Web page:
Secondly, the ways currently used to produce comb honey have some issues. The main way of producing comb honey is the “cut comb” method. This involves the beekeeper putting frames of comb foundation in honey supers with the foundation not supported with wires. Once the comb is filled and capped, the frame is removed and the comb cut out of the frame into squares and then packaged, usually in specially made plastic comb honey containers. This method has the advantage that there is very little special equipment involved. The frames and supers/boxes that are used are standard Langstroth sizes. The disadvantage is that the process of cutting and packaging can be messy and time-consuming. The other common method is to use prefabricated “containers” that encourage the bees to build and fill comb directly into them. In the past, they were made of very elegantly made wood squares that would use beeswax foundation, or more commonly now plastic containers with the foundation imprint in the bottom. These would then be waxed and inserted into specially made frame holders and put on the hive. The advantage of these systems was that the bees “package” the comb honey for you. The disadvantages are that they require special equipment and interestingly, the bees just don’t like fully filling square shapes.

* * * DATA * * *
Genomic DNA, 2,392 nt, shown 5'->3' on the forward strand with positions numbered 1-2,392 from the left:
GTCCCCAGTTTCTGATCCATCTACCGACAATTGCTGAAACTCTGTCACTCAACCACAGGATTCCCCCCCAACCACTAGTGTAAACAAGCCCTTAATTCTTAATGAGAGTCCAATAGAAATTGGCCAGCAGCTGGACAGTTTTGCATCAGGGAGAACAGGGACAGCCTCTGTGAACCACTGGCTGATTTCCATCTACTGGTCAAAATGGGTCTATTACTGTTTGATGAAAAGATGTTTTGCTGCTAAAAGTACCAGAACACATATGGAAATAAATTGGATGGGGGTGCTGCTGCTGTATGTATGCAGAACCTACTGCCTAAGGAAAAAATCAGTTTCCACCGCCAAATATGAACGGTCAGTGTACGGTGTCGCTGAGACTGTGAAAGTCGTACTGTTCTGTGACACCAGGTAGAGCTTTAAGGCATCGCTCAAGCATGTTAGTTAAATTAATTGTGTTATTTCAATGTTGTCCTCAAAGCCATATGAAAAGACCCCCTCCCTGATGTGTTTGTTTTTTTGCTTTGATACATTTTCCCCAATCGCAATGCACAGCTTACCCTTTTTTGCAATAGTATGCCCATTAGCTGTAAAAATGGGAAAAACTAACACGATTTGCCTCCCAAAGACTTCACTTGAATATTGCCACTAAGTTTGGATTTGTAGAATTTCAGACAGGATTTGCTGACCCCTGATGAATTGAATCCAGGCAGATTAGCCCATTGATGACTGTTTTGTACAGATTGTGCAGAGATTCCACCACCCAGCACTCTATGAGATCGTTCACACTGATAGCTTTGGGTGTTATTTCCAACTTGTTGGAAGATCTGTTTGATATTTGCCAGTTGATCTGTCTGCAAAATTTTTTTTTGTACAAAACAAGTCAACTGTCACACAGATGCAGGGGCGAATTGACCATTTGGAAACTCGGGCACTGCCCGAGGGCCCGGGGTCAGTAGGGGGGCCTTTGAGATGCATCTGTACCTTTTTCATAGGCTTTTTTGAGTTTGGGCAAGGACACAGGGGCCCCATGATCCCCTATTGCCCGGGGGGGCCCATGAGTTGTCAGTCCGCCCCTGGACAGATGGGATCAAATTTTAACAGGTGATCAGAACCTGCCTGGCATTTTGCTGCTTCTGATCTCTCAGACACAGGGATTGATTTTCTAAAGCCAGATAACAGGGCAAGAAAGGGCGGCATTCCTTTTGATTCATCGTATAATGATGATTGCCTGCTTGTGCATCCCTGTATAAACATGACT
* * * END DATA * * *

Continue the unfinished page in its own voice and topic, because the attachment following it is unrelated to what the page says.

This last fact was appreciated by Tom Ross in the USA, who having found wooden round comb honey sections frustrating, designed a new system to exploit the preference by bees for filling round spaces. His system became so successful that round comb honey is now generically called in the USA, “Ross Rounds”. His specific system patent has long since expired and Ceracell have now got dies and molds to make the equipment for you to produce the New Zealand equivalent, Ceracell Rounds.